My Faith: How saying a blessing changed my secular family's meals
June 12th, 2011
01:00 AM ET

My Faith: How saying a blessing changed my secular family's meals

Editor's Note: Katia Hetter is a freelance writer whose work has appeared in The New York Times and Entertainment Weekly.

By Katia Hetter, Special to CNN

"Hey, we didn't sing the blessing!"

After all these months, my 3-year-old daughter's words still startle me.

Since my family's move from New York to Atlanta, Georgia, last year, almost everything in our lives has changed. That includes the instruction of a blessing before eating. We do it to take a pause from the business of our schedules and to remember all that is good in our lives.

I like our new tradition, but it still surprises me. I rarely heard a blessing spoken before a meal during my childhood.

For one thing, we'd always had a mix of religions around my family’s table. My mom is Jewish and my dad was Lutheran. One person's blessing could exclude another person from the moment, even if neither parent was particularly religious.

I also had family and friends who were religious and those who were not. Who wanted to jeopardize congeniality at the table by invoking one version of God, knowing it wasn't another person's higher power?

As an adult, I continued to uphold my family’s tradition of eschewing spoken prayers at meals. I didn't want someone else's idea of God on my plate in my own house.

Yet I had an inkling that was missing, as I harbored a secret sense of gratitude that powers beyond me had brought bounty to my table.

The author and her daughter say a blessing before eating.

That feeling had crystallized in Thanksgiving in 1999, when I sat as a young adult at my friends' table at their Manhattan apartment. My hosts, Jennifer and Jason, shared their prayer and guests were coaxed into sharing gratitude lists. It was a lovely moment, with people stopping to think about what we had instead of what we wanted.

Later, when I started attending fancy foodie dinner parties with my spouse, where the work involved in preparing the food was enormous, the chef often got applause. But rarely was there any thanks for the people who tended the crops and animals or for the earth that nourished it all.

Around that same time, prayer began to enter my life on an occasion because of my father-in-law, who always says a Christian prayer of thanks at the dinner table. I saw the way it quieted the family and brought everyone together.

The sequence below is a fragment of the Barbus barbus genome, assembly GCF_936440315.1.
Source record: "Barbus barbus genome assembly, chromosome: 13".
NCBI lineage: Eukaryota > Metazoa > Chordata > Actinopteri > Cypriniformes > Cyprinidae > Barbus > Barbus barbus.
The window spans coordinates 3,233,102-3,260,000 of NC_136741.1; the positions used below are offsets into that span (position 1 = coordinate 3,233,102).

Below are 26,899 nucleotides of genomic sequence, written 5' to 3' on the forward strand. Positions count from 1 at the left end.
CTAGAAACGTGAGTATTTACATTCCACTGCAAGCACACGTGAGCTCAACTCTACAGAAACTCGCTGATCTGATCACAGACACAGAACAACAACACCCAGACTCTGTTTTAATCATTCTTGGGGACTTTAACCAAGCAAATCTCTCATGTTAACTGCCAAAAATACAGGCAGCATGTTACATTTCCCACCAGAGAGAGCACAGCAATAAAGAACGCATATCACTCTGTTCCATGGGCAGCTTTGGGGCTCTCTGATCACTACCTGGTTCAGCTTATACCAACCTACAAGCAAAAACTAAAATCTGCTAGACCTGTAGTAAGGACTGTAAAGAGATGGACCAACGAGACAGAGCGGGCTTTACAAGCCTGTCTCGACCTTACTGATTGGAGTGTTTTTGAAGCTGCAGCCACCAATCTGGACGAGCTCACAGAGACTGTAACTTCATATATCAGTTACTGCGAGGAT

Last fall, my child's pre-school teacher introduced a blessing in her classroom, which is housed in an Atlanta, Georgia church but isn't religious (except about being green, recycling and composting).

"The blessing came from my wanting the children to appreciate their food and coming together," my daughter’s teacher told me.

Every child in the classroom knows not to take a bite of snack or lunch before holding hands and blessing the food. Although there isn't any mention of any particular God, a sacred feeling seems to come over the wiggly bunch of 2- and 3-year-olds as they recite it from heart:

Blessings on the blossoms,
Blessing on the fruits,
Blessings on the leaves and stems,
Blessings on the roots,
Loving hands together as we say,
Blessings on our meal,
And our time together.

Does the mention of God matter? If it does to you, yes. What matters to me is that my toddler seemed to benefit from the experience of a blessing, of acknowledging something greater than herself, and we followed her lead.

We haven't deconstructed it or edited it to include concepts she doesn't yet understand. We added "and we're grateful for our family" because she added it.

When my daughter asked that we say this blessing at the dinner table, I simply said yes and wrote it out on a blue sticky note for us to recite. I knew right away that it filled my need for some gratitude shared with family and thanks for everyone who worked to put that food on our table.

When we hold hands and say it or some version of it, we are transformed. We are consciously a family in that moment, grateful and present for each other and our food, regardless of the day's events. It is a sacred moment for me.